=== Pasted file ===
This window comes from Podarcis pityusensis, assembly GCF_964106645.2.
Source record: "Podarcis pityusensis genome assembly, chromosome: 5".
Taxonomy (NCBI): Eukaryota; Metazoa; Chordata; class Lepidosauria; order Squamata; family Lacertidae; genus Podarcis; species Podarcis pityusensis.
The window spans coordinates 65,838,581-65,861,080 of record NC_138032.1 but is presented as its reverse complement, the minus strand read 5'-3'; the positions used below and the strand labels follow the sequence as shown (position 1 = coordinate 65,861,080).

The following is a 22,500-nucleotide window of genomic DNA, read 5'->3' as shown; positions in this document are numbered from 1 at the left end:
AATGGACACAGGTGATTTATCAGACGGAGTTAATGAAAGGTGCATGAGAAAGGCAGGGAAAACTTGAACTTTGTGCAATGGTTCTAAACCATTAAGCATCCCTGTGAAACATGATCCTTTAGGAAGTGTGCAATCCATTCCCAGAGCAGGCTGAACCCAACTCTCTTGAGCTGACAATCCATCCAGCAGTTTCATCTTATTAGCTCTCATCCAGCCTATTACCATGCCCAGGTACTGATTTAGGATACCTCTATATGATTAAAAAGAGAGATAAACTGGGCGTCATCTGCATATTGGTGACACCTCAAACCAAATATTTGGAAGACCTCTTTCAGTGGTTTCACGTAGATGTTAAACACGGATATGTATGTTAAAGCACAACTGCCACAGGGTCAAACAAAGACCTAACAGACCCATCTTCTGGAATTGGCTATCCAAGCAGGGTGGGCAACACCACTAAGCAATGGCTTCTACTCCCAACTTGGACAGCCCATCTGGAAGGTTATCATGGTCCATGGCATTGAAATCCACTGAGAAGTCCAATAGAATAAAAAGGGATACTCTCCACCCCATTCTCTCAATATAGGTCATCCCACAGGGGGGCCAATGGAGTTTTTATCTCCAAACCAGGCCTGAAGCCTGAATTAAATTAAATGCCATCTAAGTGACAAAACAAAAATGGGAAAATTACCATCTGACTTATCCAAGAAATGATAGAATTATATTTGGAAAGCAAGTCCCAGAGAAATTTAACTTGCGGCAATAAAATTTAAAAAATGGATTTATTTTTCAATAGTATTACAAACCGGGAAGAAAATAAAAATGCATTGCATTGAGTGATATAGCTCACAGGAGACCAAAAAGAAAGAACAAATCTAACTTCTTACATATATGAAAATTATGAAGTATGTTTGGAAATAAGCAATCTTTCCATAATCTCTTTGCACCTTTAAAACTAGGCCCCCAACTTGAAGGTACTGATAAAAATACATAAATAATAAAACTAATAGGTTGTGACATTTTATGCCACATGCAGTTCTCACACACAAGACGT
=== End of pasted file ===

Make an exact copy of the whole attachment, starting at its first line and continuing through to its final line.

This window comes from Podarcis pityusensis, assembly GCF_964106645.2.
Source record: "Podarcis pityusensis genome assembly, chromosome: 5".
Taxonomy (NCBI): Eukaryota; Metazoa; Chordata; class Lepidosauria; order Squamata; family Lacertidae; genus Podarcis; species Podarcis pityusensis.
The window spans coordinates 65,838,581-65,861,080 of record NC_138032.1 but is presented as its reverse complement, the minus strand read 5'-3'; the positions used below and the strand labels follow the sequence as shown (position 1 = coordinate 65,861,080).

The following is a 22,500-nucleotide window of genomic DNA, read 5'->3' as shown; positions in this document are numbered from 1 at the left end:
AATGGACACAGGTGATTTATCAGACGGAGTTAATGAAAGGTGCATGAGAAAGGCAGGGAAAACTTGAACTTTGTGCAATGGTTCTAAACCATTAAGCATCCCTGTGAAACATGATCCTTTAGGAAGTGTGCAATCCATTCCCAGAGCAGGCTGAACCCAACTCTCTTGAGCTGACAATCCATCCAGCAGTTTCATCTTATTAGCTCTCATCCAGCCTATTACCATGCCCAGGTACTGATTTAGGATACCTCTATATGATTAAAAAGAGAGATAAACTGGGCGTCATCTGCATATTGGTGACACCTCAAACCAAATATTTGGAAGACCTCTTTCAGTGGTTTCACGTAGATGTTAAACACGGATATGTATGTTAAAGCACAACTGCCACAGGGTCAAACAAAGACCTAACAGACCCATCTTCTGGAATTGGCTATCCAAGCAGGGTGGGCAACACCACTAAGCAATGGCTTCTACTCCCAACTTGGACAGCCCATCTGGAAGGTTATCATGGTCCATGGCATTGAAATCCACTGAGAAGTCCAATAGAATAAAAAGGGATACTCTCCACCCCATTCTCTCAATATAGGTCATCCCACAGGGGGGCCAATGGAGTTTTTATCTCCAAACCAGGCCTGAAGCCTGAATTAAATTAAATGCCATCTAAGTGACAAAACAAAAATGGGAAAATTACCATCTGACTTATCCAAGAAATGATAGAATTATATTTGGAAAGCAAGTCCCAGAGAAATTTAACTTGCGGCAATAAAATTTAAAAAATGGATTTATTTTTCAATAGTATTACAAACCGGGAAGAAAATAAAAATGCATTGCATTGAGTGATATAGCTCACAGGAGACCAAAAAGAAAGAACAAATCTAACTTCTTACATATATGAAAATTATGAAGTATGTTTGGAAATAAGCAATCTTTCCATAATCTCTTTGCACCTTTAAAACTAGGCCCCCAACTTGAAGGTACTGATAAAAATACATAAATAATAAAACTAATAGGTTGTGACATTTTATGCCACATGCAGTTCTCACACACAAGACGT